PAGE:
on July 14, 2002
I must admit that I bought this book to help me plan a trip to Scotland. While there I hope to stop by some of the more haunted spots and maybe take a ghost tour or two. This book is very full of information but is of little use as a tourist guide. Adams has done a lot of research and his style is very easy to read but he jumps around too much. The few haunts he devotes any space to at all are places the average tourist won't make it to. Holyroodhouse which is a prime tourist spot is mentioned in one sentence and then only to say it is, "reputedly haunted".
The reader will find this book is almost like a sandwich. The first chapter and the last two chapters are by far the best in the book. Reading the first chapter in bed one night I actually got a little spooked. That is the test of a good ghost book. The rest of the book however keeps the reader so busy trying to figure out which haunting Adams is talking about that the spooky nature of the stories can't sink in. The problem is that the reader is hit with rapid fire stories with little or no depth. One paragraph can be about a haunt in the highlands and the next paragraph may be set in the borders with no real effort to mark the change in area or story for that matter.
This book would have been so much better if Adams had attempted far less stories and had given some depth to the ones he used. Still, it might serve a a good place to start if one is interested in Adams' subject. Kind of like a brief survey course.
on June 6, 2000
From Scotland's pre-Stuart border battles with England to its eerie tales of resurrectionists, there is plenty potential for the restless spirits of its dead. The locals along Edinburgh's Royal Mile claim they have the highest concentration of ghosts in the world. If the true accounts reported in HAUNTED SCOTLAND are any indication, they may well be right. What this book lacks in depth, it makes up for in abundance. It serves as a good introduction to Scotland's residents of the nether world.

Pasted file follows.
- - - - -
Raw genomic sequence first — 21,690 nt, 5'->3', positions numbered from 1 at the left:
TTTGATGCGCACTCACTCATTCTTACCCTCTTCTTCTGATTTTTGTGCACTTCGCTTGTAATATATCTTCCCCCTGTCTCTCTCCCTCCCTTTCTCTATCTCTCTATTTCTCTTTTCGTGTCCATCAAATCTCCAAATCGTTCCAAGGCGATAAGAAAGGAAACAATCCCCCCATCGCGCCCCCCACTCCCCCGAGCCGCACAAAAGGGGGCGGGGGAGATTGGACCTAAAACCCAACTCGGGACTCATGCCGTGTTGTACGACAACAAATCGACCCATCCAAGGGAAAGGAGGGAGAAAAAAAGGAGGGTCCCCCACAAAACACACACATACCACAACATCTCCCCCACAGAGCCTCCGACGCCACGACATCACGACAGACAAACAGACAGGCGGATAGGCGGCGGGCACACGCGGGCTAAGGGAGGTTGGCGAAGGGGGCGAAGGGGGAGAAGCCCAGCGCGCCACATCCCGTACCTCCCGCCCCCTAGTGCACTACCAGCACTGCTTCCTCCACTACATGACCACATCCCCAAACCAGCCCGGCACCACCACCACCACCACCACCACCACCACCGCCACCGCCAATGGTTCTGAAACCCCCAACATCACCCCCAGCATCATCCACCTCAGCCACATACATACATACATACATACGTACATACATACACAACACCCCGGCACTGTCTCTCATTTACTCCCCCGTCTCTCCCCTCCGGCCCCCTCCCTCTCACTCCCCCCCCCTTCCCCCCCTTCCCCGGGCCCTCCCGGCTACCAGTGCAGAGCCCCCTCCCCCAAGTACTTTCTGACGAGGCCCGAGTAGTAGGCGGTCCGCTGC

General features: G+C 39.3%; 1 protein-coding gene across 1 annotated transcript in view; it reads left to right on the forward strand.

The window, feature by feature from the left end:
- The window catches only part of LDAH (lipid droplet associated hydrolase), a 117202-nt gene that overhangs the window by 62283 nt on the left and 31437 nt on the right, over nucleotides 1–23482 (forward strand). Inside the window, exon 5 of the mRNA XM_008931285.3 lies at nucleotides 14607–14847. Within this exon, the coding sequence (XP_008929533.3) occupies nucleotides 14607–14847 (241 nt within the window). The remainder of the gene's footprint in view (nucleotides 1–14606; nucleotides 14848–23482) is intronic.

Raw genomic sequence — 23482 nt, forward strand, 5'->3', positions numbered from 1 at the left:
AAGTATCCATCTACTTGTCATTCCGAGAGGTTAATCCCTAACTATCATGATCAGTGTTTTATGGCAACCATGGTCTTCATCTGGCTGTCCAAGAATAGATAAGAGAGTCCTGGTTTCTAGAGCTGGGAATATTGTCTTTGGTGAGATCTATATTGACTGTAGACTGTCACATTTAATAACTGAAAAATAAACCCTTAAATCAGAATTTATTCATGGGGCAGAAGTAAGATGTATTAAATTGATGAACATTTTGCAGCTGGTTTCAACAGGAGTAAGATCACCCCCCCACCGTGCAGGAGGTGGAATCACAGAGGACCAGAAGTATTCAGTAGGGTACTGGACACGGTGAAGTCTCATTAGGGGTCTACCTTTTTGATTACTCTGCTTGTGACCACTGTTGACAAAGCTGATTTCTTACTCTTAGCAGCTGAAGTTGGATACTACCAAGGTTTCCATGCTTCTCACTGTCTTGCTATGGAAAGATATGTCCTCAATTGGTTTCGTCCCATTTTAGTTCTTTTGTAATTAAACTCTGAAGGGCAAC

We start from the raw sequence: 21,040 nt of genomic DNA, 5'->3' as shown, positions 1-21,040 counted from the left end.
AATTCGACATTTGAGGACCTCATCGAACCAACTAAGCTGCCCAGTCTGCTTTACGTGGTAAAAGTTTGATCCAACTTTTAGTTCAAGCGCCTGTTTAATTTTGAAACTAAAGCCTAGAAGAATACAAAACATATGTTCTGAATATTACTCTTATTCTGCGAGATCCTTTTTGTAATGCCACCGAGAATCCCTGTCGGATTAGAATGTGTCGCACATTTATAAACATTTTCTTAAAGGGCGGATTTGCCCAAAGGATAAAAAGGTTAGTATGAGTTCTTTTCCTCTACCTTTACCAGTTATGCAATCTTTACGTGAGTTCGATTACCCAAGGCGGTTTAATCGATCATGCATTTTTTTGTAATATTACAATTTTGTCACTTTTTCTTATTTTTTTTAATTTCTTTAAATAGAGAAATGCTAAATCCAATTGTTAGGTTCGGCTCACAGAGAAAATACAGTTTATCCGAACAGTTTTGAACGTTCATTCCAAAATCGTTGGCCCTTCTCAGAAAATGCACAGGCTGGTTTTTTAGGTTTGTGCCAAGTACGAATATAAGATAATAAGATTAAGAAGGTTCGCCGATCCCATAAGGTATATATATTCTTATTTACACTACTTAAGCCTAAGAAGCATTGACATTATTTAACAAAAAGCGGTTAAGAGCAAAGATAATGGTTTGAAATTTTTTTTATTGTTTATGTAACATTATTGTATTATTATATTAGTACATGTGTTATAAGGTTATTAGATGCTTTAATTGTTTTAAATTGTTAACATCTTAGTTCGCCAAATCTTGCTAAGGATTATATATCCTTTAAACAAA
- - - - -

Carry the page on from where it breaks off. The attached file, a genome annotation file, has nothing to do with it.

Adams covers a wide range of ghostly phenomena, including those in private residences, theaters, pubs and inns, military facilities, retail establishments, battlefields, religious structures, castles and mansions, and along Scottish roads. There is also a chapter on those frustrating poltergeists.
One experience Adams chronicles is that of a couple who move into the top flat of a converted chapel house. Although the unit below them was vacant during their tenancy, they kept hearing annoying noises come from there. When each of them went downstairs on their own to investigate on two separate occasions, they came face-to-cowl with an apparition looking like the Ghost of Christmas-Yet-to-Come. Dealing with one paranormal occurrence too many, the couple made a hasty departure. After their exodus, they learned there were others who also encountered the mysterious figure.
There is another account of a man driving down a road and coming to a screeching stop when he saw a knight in full regalia, mounted on a horse who had reared up on his haunches. When the driver settled down enough to look for the knight, the apparition had disappeared. The driver had two or three nearby pedestrians, who thought it was someone in costume, back up his story.
Most of the stories provided in this book are anecdotal. Few of them last longer than a full page. It documents people's supernatural experiences, but does little investigation aside from collecting the stories. Since these are supposed to be true accounts, this book might have been more intriguing if it put more depth into them. It neither researches the background of the hauntings to determine the veracity of the legends as they are currently known nor does it bring any mediums to the haunted locations to see what impressions they receive (à la Hans Holzer). However, the wealth of stories and names might be particularly of interest to genealogists of Scottish lineage. A friend, whose last name is Leith, was really jazzed when two accounts, involving people with her name, were brought to her attention.
HAUNTED SCOTLAND serves as an excellent survey of the rich ghost folklore from a country with a long, turbulent history. This is a good one for a dark and stormy night or maybe even on Halloween.